Sunday, November 28, 2010

The Adjustable Wrench Incident: A Defense, Of Sorts

I'm feeling the scorn from afar after admitting to a "rag on a wrench" repair in my last post. Don't deny it! You're scorning me! You think I can't sense that? 

Here's the story: I crashed and broke my leg a few years ago. Serious wishbone-style split up most of the length of my right femur. Surgically fixed with a titanium rod, long recovery, the works. Ouch, right? The bike fared much better, with only some mangled handlebar tape, a paint scrape, and a bent derailleur hanger to show for it.

But here's the problem: I'm more than a little OCD. The thought of that bike sitting in the garage with a bent derailleur hanger while I laid around in bed got on my nerves. Maybe (armchair psychology) I needed to fix it since I couldn't fix myself. Or maybe I'm just a freak. Either way, once I was up on crutches, that stinking derailleur hanger became my mental White Whale. 

So one night, with my better half (and dedicated caregiver) out of the house for a rare night of not-dealing-with-a-whiny-200-pound-baby fun, I propped myself up and made my way gingerly to the garage. I have no idea how I got the bike off the hooks and up on the workstand, though I'm sure it was ugly. Took off the rear derailleur, wrapped a rag around the hanger, snugged the adjustable wrench over that, and gave a bit of gentle cold-setting -- that's mechanic talk for "I bent it." With no real gauge, I just eyeballed off the dropout and cogs and trusted the floating pulley in my derailleur to make up for the lack of laser-like precision.

At some point in the process, I remember then-neighbor Steve F. sticking his head out his back door, taking one look, and saying, "You're sick!" He was right, but the bike has shifted great ever since, and I slept very well that night. Of course, I was on Vicodin at the time...

Required disclaimer: We're talking about a STEEL bike with a STEEL derailleur hanger here. Steel is a remarkably forgiving material in this situation (though I still wouldn't bend it back and forth a lot). If you have an aluminum hanger, you should hope that it's one of those replaceable bolt-on jobs (though -- whispering -- I've "cold-set" those in my day too). If you have a titanium or carbon hanger, shoot, I don't know what to tell you, other than "if you can afford those, you can afford the right tool for the job and/or a trained professional to use it."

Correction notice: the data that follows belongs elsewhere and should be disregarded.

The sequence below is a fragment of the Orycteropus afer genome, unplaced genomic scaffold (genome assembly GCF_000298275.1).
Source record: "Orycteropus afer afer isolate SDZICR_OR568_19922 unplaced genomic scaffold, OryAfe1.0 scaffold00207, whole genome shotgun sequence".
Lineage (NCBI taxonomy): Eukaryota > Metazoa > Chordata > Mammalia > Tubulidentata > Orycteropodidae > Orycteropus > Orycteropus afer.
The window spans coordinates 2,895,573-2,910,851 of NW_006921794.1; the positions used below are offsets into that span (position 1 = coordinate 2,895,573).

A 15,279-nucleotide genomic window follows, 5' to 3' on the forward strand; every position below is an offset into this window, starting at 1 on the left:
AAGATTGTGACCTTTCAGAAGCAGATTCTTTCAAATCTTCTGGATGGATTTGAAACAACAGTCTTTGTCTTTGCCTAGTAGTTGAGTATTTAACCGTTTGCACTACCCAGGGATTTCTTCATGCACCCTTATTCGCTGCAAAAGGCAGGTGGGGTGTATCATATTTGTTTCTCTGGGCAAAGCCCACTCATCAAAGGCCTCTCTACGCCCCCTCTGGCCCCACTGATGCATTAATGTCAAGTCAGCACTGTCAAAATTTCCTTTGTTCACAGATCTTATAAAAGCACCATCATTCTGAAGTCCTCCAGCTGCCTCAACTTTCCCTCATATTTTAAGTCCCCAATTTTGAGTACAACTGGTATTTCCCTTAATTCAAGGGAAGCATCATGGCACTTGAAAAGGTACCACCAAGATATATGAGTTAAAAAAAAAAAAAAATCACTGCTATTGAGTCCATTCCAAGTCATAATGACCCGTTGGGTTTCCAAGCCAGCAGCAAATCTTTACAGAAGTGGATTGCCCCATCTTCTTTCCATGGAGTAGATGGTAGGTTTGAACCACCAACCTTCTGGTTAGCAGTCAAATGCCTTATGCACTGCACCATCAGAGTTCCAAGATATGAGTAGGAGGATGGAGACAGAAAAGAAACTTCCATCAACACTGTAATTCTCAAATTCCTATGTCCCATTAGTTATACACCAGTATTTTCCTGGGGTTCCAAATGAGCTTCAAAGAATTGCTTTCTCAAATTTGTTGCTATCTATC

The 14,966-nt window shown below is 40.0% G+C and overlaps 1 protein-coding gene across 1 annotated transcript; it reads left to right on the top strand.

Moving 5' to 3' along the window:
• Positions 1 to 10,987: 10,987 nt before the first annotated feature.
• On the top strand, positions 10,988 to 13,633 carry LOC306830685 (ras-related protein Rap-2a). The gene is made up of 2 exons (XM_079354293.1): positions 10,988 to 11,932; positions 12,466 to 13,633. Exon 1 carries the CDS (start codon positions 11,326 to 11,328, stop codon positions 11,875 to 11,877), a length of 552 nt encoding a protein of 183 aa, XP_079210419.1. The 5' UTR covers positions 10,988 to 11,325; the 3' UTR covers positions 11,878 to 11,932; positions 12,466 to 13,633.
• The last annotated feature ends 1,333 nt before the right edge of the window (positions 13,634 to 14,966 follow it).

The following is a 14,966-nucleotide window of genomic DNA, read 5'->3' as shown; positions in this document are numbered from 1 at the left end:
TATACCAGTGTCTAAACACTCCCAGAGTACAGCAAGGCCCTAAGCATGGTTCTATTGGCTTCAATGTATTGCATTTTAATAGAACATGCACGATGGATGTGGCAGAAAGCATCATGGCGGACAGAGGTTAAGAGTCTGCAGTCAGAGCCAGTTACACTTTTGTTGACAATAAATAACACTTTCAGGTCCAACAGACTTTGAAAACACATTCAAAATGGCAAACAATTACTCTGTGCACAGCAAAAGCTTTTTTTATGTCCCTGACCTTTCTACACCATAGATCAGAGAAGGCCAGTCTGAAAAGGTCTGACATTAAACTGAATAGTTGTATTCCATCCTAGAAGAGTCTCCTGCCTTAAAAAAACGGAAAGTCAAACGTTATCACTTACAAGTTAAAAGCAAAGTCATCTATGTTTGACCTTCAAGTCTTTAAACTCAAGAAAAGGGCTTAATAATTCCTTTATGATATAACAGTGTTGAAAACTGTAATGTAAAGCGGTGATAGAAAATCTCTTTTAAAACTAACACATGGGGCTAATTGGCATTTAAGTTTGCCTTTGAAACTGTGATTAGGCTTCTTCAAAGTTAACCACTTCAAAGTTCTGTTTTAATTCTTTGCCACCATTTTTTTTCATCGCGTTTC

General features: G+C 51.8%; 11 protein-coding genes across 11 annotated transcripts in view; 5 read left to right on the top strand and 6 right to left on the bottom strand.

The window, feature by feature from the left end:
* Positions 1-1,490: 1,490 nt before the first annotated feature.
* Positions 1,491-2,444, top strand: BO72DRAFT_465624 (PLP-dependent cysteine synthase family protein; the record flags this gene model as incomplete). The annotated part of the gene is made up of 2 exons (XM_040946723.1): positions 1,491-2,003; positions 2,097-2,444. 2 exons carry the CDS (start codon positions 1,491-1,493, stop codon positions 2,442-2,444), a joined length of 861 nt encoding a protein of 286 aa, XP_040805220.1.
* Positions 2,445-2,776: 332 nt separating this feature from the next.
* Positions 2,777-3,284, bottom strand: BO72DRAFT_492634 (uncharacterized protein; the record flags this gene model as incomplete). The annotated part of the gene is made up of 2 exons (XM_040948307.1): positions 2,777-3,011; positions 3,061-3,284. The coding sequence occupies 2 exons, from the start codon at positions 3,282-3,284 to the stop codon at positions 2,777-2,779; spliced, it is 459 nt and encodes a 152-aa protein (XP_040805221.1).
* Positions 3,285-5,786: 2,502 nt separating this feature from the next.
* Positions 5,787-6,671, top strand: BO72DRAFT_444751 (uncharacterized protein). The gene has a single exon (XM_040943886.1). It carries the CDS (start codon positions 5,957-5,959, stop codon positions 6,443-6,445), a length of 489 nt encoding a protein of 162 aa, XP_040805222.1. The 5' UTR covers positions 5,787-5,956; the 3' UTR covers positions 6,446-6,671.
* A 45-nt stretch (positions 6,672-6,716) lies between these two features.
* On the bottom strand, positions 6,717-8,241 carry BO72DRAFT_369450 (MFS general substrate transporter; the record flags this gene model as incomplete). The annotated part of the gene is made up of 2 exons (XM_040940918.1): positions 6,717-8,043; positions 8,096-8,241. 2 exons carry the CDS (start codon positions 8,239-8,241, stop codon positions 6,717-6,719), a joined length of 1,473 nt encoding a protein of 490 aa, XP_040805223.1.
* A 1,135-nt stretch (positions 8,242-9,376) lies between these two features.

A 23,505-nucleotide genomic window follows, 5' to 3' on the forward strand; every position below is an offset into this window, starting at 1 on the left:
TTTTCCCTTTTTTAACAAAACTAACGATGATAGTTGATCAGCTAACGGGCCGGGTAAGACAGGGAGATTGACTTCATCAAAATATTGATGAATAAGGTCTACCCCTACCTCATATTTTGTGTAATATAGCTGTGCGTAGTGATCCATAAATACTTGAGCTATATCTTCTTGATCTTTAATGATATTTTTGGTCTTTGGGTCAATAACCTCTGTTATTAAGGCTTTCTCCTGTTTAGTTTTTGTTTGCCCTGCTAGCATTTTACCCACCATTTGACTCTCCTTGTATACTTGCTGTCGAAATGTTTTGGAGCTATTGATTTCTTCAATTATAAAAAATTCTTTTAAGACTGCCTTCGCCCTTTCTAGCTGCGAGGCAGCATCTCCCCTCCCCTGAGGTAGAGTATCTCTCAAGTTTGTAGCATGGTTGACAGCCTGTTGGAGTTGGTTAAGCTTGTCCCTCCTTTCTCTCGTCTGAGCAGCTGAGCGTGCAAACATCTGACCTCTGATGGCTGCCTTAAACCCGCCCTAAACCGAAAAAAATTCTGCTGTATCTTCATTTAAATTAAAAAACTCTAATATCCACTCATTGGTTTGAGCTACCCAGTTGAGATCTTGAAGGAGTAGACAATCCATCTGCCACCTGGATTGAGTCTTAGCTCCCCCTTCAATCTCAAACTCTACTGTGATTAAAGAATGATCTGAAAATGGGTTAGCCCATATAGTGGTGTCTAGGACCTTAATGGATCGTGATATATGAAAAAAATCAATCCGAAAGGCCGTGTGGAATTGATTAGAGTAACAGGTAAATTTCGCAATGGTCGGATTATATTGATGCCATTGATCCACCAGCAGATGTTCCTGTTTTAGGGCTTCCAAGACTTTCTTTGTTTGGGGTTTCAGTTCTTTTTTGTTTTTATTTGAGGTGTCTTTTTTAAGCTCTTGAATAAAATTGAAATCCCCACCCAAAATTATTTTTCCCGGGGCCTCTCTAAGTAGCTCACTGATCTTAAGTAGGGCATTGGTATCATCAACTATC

bikelovejones said...

Steel is remarkably forgiving and -- best of all! -- durable. This is why I've been able to ignore all those fancy aluminum and carbon cross bikes even as I've gotten more involved with cyclocross racing.

That's why my dream bike for racing is still built around a CrMO frame and fork with dedicated singlespeed slots. Period.

And that's why I was mildly joking about your bike needing a lawyer last week. A steel frame can handle an alarming amount of manhandling that would make carbon run screaming from the room. Steel existed long before torque wrenches ever did -- and will probably be around long after carbon-fiber is replaced by the next new miracle material for bike frames.

The whole Ishmaelesque bike-leg relationship thing is still beyond me, though.


Anonymous said...

when the chain on my steel 'bent came apart, caught in the derailleur and drug it into the rear spokes, I used the incident as an opportunity to buy a hanger alignment tool! Well, it was also an opportunity to buy a new rear derailleur and chain, but that wasn't as enjoyable...

I haven't had the need to use the tool for a while, but it's nice to have around. "Stuff" happens, and the tool is probably as cheap as a repair bill from the LBS.

Steve in Peoria

Steve Fuller said...

Not sure if the sick was from you bending the hanger back, or just because you weren't able to let it go until you were better. ;)

Steel is real. That said, I *still* wish my first gen Fargo had a replacable derailer hanger rather than the spindly (but steel) one that's on there now.